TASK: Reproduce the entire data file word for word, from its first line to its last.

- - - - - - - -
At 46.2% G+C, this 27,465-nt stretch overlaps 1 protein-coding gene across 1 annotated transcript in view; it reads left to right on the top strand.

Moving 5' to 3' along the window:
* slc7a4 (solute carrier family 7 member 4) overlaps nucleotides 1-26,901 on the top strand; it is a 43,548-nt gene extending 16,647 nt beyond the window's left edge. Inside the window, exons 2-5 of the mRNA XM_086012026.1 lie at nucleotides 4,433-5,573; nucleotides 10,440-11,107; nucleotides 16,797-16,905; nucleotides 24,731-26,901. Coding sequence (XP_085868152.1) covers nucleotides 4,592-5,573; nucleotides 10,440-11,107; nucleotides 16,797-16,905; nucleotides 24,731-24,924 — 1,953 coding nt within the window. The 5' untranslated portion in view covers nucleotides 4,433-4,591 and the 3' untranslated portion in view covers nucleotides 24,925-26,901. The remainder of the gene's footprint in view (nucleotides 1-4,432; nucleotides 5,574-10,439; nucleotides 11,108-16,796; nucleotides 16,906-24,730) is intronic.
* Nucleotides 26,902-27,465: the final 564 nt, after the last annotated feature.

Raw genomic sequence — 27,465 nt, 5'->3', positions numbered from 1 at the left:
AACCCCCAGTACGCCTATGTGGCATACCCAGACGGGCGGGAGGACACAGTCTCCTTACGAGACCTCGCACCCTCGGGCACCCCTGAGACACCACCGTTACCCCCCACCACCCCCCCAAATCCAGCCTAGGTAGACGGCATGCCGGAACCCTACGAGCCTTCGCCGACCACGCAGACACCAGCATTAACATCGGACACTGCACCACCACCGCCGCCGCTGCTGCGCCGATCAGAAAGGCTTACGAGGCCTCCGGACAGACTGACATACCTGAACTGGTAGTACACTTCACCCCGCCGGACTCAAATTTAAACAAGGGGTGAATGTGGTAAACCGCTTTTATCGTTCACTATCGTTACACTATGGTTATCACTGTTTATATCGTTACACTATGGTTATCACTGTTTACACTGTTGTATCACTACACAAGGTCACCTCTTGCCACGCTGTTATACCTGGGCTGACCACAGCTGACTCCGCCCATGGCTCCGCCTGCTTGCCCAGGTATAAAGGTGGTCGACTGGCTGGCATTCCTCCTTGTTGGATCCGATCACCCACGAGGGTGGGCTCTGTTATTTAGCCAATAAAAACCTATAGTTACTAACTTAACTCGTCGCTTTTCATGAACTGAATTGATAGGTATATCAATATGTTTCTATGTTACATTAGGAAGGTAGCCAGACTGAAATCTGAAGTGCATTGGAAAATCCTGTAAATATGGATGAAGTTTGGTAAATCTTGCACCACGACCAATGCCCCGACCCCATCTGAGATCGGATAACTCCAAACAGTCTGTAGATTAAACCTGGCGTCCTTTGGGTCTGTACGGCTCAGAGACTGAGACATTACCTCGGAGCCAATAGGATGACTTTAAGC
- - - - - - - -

At 46.2% G+C, this 27,465-nt stretch overlaps 1 protein-coding gene across 1 annotated transcript in view; it reads left to right on the top strand.

Moving 5' to 3' along the window:
* slc7a4 (solute carrier family 7 member 4) overlaps nucleotides 1-26,901 on the top strand; it is a 43,548-nt gene extending 16,647 nt beyond the window's left edge. Inside the window, exons 2-5 of the mRNA XM_086012026.1 lie at nucleotides 4,433-5,573; nucleotides 10,440-11,107; nucleotides 16,797-16,905; nucleotides 24,731-26,901. Coding sequence (XP_085868152.1) covers nucleotides 4,592-5,573; nucleotides 10,440-11,107; nucleotides 16,797-16,905; nucleotides 24,731-24,924 — 1,953 coding nt within the window. The 5' untranslated portion in view covers nucleotides 4,433-4,591 and the 3' untranslated portion in view covers nucleotides 24,925-26,901. The remainder of the gene's footprint in view (nucleotides 1-4,432; nucleotides 5,574-10,439; nucleotides 11,108-16,796; nucleotides 16,906-24,730) is intronic.
* Nucleotides 26,902-27,465: the final 564 nt, after the last annotated feature.

Raw genomic sequence — 27,465 nt, 5'->3', positions numbered from 1 at the left:
AACCCCCAGTACGCCTATGTGGCATACCCAGACGGGCGGGAGGACACAGTCTCCTTACGAGACCTCGCACCCTCGGGCACCCCTGAGACACCACCGTTACCCCCCACCACCCCCCCAAATCCAGCCTAGGTAGACGGCATGCCGGAACCCTACGAGCCTTCGCCGACCACGCAGACACCAGCATTAACATCGGACACTGCACCACCACCGCCGCCGCTGCTGCGCCGATCAGAAAGGCTTACGAGGCCTCCGGACAGACTGACATACCTGAACTGGTAGTACACTTCACCCCGCCGGACTCAAATTTAAACAAGGGGTGAATGTGGTAAACCGCTTTTATCGTTCACTATCGTTACACTATGGTTATCACTGTTTATATCGTTACACTATGGTTATCACTGTTTACACTGTTGTATCACTACACAAGGTCACCTCTTGCCACGCTGTTATACCTGGGCTGACCACAGCTGACTCCGCCCATGGCTCCGCCTGCTTGCCCAGGTATAAAGGTGGTCGACTGGCTGGCATTCCTCCTTGTTGGATCCGATCACCCACGAGGGTGGGCTCTGTTATTTAGCCAATAAAAACCTATAGTTACTAACTTAACTCGTCGCTTTTCATGAACTGAATTGATAGGTATATCAATATGTTTCTATGTTACATTAGGAAGGTAGCCAGACTGAAATCTGAAGTGCATTGGAAAATCCTGTAAATATGGATGAAGTTTGGTAAATCTTGCACCACGACCAATGCCCCGACCCCATCTGAGATCGGATAACTCCAAACAGTCTGTAGATTAAACCTGGCGTCCTTTGGGTCTGTACGGCTCAGAGACTGAGACATTACCTCGGAGCCAATAGGATGACTTTAAGC